Spooked by relentlessly raging inflation in services, ECB puts QT into higher gear.
By Wolf Richter for WOLF STREET.
Total assets on the ECB’s balance sheet as of June 30, which was released today, have plunged by €1.62 trillion, or by 18%, from the peak in June last year, to €7.22 trillion, the lowest level since March 2021.
The ECB had two major types of QE that are now unwinding: It offered free loans under very favorable conditions to banks, ultimately handing banks €2.22 trillion in cash to deploy. And it handed €4.96 trillion in cash at the peak to the bond market by purchasing government bonds, corporate bonds, and asset-backed securities.
In October, the ECB announced the first steps of QT, when it made the loan terms unattractive which caused the banks to pay back those loans, thereby removing liquidity via the banks. It later announced the initial steps on unwinding its bond holdings, which started in March. Since then, the ECB has unloaded them at a faster rate than announced.
The pandemic-era loan QT unwound: -€1.58 trillion
The ECB has always handled QE via loans – various generations of Longer-Term Refinancing Operations – including during the Financial Crisis and the “whatever it takes” moment of the Euro Debt Crisis in 2012.
During the pandemic, the ECB further expanded these lending operations, called them Targeted Longer-Term Refinancing Operations (TLTRO III), and endowed them with complex incentives for banks. Banks took them and ran with them, to plow this money into whatever. These pandemic-era TLTRO III loans amounted to €1.6 trillion at the peak, which came on top of the still outstanding prior loans, to total at the peak €2.2 trillion.
The loans have dates at which they can be paid back. After the ECB made the loan terms unattractive last October, banks began to pay back those loans. On today’s balance sheet, which is as of June 30, banks paid back another €485 billion in loans, bringing the total reduction of loans to €1.58 trillion so far, with only €617 billion in loans outstanding.
The ECB has now unwound the entire pandemic-era loan pileup and is back at the level where the loan balance was before the pandemic:
Bond QT faster than announced: -€105 billion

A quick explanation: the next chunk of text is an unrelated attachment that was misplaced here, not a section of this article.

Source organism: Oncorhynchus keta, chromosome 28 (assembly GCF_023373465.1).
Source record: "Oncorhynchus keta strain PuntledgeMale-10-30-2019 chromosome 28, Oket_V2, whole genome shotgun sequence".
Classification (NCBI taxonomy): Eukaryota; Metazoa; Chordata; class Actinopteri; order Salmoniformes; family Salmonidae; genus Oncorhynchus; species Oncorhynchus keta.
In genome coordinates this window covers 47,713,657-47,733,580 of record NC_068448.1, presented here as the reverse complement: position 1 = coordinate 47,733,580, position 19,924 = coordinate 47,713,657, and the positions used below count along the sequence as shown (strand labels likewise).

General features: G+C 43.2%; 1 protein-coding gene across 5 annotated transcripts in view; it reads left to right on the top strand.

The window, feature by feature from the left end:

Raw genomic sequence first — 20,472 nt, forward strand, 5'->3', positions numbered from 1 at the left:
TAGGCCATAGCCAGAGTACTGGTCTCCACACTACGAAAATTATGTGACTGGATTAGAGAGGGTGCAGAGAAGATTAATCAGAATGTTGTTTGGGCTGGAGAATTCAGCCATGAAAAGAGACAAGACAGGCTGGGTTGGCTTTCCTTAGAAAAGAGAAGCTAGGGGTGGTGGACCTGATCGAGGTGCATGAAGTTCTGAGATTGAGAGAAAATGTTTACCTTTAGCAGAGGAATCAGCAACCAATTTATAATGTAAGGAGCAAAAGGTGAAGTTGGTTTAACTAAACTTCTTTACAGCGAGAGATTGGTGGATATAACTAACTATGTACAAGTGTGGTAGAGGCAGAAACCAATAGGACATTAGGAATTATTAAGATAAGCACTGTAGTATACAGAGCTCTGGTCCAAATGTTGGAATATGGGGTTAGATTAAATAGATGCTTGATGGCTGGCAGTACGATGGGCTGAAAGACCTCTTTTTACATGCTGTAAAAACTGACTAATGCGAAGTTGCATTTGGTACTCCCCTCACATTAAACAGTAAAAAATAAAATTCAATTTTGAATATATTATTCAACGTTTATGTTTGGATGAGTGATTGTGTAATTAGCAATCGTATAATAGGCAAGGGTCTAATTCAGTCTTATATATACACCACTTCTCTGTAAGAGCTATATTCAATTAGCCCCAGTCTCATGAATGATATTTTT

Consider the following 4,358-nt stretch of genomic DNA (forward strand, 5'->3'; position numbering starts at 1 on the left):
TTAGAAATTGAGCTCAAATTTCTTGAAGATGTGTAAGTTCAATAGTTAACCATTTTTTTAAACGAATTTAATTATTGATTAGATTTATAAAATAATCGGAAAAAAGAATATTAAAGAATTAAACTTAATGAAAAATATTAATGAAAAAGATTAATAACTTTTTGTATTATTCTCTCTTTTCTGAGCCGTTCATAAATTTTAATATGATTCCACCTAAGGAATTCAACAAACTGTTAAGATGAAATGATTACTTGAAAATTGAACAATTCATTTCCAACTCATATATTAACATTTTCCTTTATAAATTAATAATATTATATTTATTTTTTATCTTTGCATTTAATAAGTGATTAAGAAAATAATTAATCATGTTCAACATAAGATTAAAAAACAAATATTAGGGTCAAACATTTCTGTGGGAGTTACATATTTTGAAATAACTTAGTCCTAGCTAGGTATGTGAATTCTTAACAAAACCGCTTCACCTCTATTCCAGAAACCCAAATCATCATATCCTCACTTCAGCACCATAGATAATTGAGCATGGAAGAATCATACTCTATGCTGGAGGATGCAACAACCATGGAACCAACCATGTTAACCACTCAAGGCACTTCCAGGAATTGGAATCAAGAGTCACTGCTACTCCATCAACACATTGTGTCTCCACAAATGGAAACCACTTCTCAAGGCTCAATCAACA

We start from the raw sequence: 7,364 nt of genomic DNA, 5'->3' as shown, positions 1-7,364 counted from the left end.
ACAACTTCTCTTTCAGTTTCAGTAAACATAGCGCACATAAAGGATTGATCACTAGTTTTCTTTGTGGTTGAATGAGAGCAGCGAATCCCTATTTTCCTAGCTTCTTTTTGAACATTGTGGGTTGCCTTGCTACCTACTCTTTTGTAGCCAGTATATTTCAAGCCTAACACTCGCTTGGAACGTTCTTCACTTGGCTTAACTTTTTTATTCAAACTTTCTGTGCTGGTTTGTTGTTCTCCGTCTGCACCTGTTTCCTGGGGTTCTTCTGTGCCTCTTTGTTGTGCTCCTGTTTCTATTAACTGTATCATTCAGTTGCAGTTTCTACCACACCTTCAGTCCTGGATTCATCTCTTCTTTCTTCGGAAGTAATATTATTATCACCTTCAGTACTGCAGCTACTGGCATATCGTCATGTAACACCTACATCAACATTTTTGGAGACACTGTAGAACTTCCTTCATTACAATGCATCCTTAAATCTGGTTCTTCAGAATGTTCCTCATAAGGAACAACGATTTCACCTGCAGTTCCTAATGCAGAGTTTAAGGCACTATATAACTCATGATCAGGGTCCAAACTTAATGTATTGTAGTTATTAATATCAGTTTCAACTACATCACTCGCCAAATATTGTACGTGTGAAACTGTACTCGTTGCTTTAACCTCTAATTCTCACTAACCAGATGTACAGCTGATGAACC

The ECB announced in December that it would let some of its bond holdings roll off, starting in March. It had bought bonds under two programs: APP (asset purchase programme), starting in 2014; and PEPP (pandemic emergency purchase programme), which started in March 2020.
The current roll-off concerns the APP bonds. It said it will maintain its PEPP bond holdings for now.
The APP roll-off was initially capped at €15 billion a month when it started in March through June. At the June meeting, it said that in July it would remove the €15 billion cap from the roll-off of the APP bonds and just let them roll off as they mature.
On the balance sheet released today, as of June 30, the balance of bond holdings was down by €105 billion from the peak a year ago.
The roll-off is proceeding faster than the €15 billion a month pace: Over the past four weeks, its bond holdings fell by €22 billion. Over the four months of bond QT since the beginning of March, its bond holdings fell by €84 billion, averaging €21 billion a month.
The ECB has hiked its policy rates by 4 percentage points in 12 months, bringing its Deposit Rate from -0.5% to +3.5%, the highest since 2003. More hikes are on the table:
Spooked by inflation in services…
ECB president Christine Lagarde keeps hammering on inflation in services which continues to get worse relentlessly, though energy prices have plunged, red-hot food inflation has started to back off, inflation in goods has moderated, and the overall CPI for the Eurozone has cooled from 10% early this year to 5.5% in June.
But consumers spend the majority of their money on services, and the Eurozone CPI for services in June spiked to 5.4%. In services, inflation is hard to stamp out. This relentless inflation in services explains the continued rate hikes and the large-scale balance sheet reduction.
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